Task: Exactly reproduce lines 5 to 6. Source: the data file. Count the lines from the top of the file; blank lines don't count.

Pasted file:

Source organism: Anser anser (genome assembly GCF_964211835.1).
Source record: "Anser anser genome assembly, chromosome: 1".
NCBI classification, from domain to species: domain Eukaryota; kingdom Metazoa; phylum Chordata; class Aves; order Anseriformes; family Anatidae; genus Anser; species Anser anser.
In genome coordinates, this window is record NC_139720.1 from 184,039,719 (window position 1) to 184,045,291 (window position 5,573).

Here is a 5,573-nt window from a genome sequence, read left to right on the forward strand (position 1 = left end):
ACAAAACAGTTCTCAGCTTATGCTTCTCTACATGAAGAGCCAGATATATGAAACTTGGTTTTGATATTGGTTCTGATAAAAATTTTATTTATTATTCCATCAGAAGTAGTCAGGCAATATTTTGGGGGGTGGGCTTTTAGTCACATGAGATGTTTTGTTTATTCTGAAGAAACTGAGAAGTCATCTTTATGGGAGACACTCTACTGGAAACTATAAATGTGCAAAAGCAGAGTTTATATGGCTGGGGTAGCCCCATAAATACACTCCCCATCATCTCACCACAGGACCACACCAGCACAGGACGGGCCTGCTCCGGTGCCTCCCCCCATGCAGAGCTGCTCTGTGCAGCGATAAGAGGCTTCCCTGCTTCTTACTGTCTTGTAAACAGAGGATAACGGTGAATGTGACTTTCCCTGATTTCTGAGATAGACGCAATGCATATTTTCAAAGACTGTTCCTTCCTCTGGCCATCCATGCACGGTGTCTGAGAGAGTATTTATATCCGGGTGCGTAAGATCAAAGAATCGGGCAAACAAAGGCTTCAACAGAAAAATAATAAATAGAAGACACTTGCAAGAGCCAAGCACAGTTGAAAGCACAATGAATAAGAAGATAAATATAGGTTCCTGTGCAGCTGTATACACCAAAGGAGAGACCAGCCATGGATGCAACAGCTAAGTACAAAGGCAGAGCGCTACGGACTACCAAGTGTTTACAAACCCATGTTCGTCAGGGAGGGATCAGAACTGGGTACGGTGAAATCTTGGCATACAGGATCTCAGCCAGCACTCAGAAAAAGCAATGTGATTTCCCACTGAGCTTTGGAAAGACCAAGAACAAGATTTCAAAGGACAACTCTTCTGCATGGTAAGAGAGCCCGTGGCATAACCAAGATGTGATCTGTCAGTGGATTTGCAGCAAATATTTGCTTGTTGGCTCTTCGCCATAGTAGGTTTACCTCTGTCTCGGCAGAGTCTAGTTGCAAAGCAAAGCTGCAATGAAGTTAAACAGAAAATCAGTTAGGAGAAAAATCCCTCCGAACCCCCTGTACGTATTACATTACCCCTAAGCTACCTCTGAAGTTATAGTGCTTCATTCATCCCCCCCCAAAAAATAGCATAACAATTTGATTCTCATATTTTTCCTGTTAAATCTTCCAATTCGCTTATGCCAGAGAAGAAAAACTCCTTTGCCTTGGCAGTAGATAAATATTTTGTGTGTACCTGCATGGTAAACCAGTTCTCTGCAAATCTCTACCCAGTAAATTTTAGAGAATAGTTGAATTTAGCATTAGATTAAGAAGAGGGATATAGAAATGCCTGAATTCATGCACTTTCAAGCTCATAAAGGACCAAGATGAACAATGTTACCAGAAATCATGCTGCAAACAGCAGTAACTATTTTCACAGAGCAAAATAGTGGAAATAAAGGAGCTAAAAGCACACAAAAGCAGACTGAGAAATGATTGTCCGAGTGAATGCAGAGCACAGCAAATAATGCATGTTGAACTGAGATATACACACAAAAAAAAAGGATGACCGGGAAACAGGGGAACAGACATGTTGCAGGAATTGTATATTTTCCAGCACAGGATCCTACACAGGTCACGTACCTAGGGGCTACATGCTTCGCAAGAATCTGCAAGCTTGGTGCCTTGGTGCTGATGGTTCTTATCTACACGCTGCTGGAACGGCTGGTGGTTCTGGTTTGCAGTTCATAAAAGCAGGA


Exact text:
Here is a 5,573-nt window from a genome sequence, read left to right on the forward strand (position 1 = left end):
ACAAAACAGTTCTCAGCTTATGCTTCTCTACATGAAGAGCCAGATATATGAAACTTGGTTTTGATATTGGTTCTGATAAAAATTTTATTTATTATTCCATCAGAAGTAGTCAGGCAATATTTTGGGGGGTGGGCTTTTAGTCACATGAGATGTTTTGTTTATTCTGAAGAAACTGAGAAGTCATCTTTATGGGAGACACTCTACTGGAAACTATAAATGTGCAAAAGCAGAGTTTATATGGCTGGGGTAGCCCCATAAATACACTCCCCATCATCTCACCACAGGACCACACCAGCACAGGACGGGCCTGCTCCGGTGCCTCCCCCCATGCAGAGCTGCTCTGTGCAGCGATAAGAGGCTTCCCTGCTTCTTACTGTCTTGTAAACAGAGGATAACGGTGAATGTGACTTTCCCTGATTTCTGAGATAGACGCAATGCATATTTTCAAAGACTGTTCCTTCCTCTGGCCATCCATGCACGGTGTCTGAGAGAGTATTTATATCCGGGTGCGTAAGATCAAAGAATCGGGCAAACAAAGGCTTCAACAGAAAAATAATAAATAGAAGACACTTGCAAGAGCCAAGCACAGTTGAAAGCACAATGAATAAGAAGATAAATATAGGTTCCTGTGCAGCTGTATACACCAAAGGAGAGACCAGCCATGGATGCAACAGCTAAGTACAAAGGCAGAGCGCTACGGACTACCAAGTGTTTACAAACCCATGTTCGTCAGGGAGGGATCAGAACTGGGTACGGTGAAATCTTGGCATACAGGATCTCAGCCAGCACTCAGAAAAAGCAATGTGATTTCCCACTGAGCTTTGGAAAGACCAAGAACAAGATTTCAAAGGACAACTCTTCTGCATGGTAAGAGAGCCCGTGGCATAACCAAGATGTGATCTGTCAGTGGATTTGCAGCAAATATTTGCTTGTTGGCTCTTCGCCATAGTAGGTTTACCTCTGTCTCGGCAGAGTCTAGTTGCAAAGCAAAGCTGCAATGAAGTTAAACAGAAAATCAGTTAGGAGAAAAATCCCTCCGAACCCCCTGTACGTATTACATTACCCCTAAGCTACCTCTGAAGTTATAGTGCTTCATTCATCCCCCCCCAAAAAATAGCATAACAATTTGATTCTCATATTTTTCCTGTTAAATCTTCCAATTCGCTTATGCCAGAGAAGAAAAACTCCTTTGCCTTGGCAGTAGATAAATATTTTGTGTGTACCTGCATGGTAAACCAGTTCTCTGCAAATCTCTACCCAGTAAATTTTAGAGAATAGTTGAATTTAGCATTAGATTAAGAAGAGGGATATAGAAATGCCTGAATTCATGCACTTTCAAGCTCATAAAGGACCAAGATGAACAATGTTACCAGAAATCATGCTGCAAACAGCAGTAACTATTTTCACAGAGCAAAATAGTGGAAATAAAGGAGCTAAAAGCACACAAAAGCAGACTGAGAAATGATTGTCCGAGTGAATGCAGAGCACAGCAAATAATGCATGTTGAACTGAGATATACACACAAAAAAAAAGGATGACCGGGAAACAGGGGAACAGACATGTTGCAGGAATTGTATATTTTCCAGCACAGGATCCTACACAGGTCACGTACCTAGGGGCTACATGCTTCGCAAGAATCTGCAAGCTTGGTGCCTTGGTGCTGATGGTTCTTATCTACACGCTGCTGGAACGGCTGGTGGTTCTGGTTTGCAGTTCATAAAAGCAGGA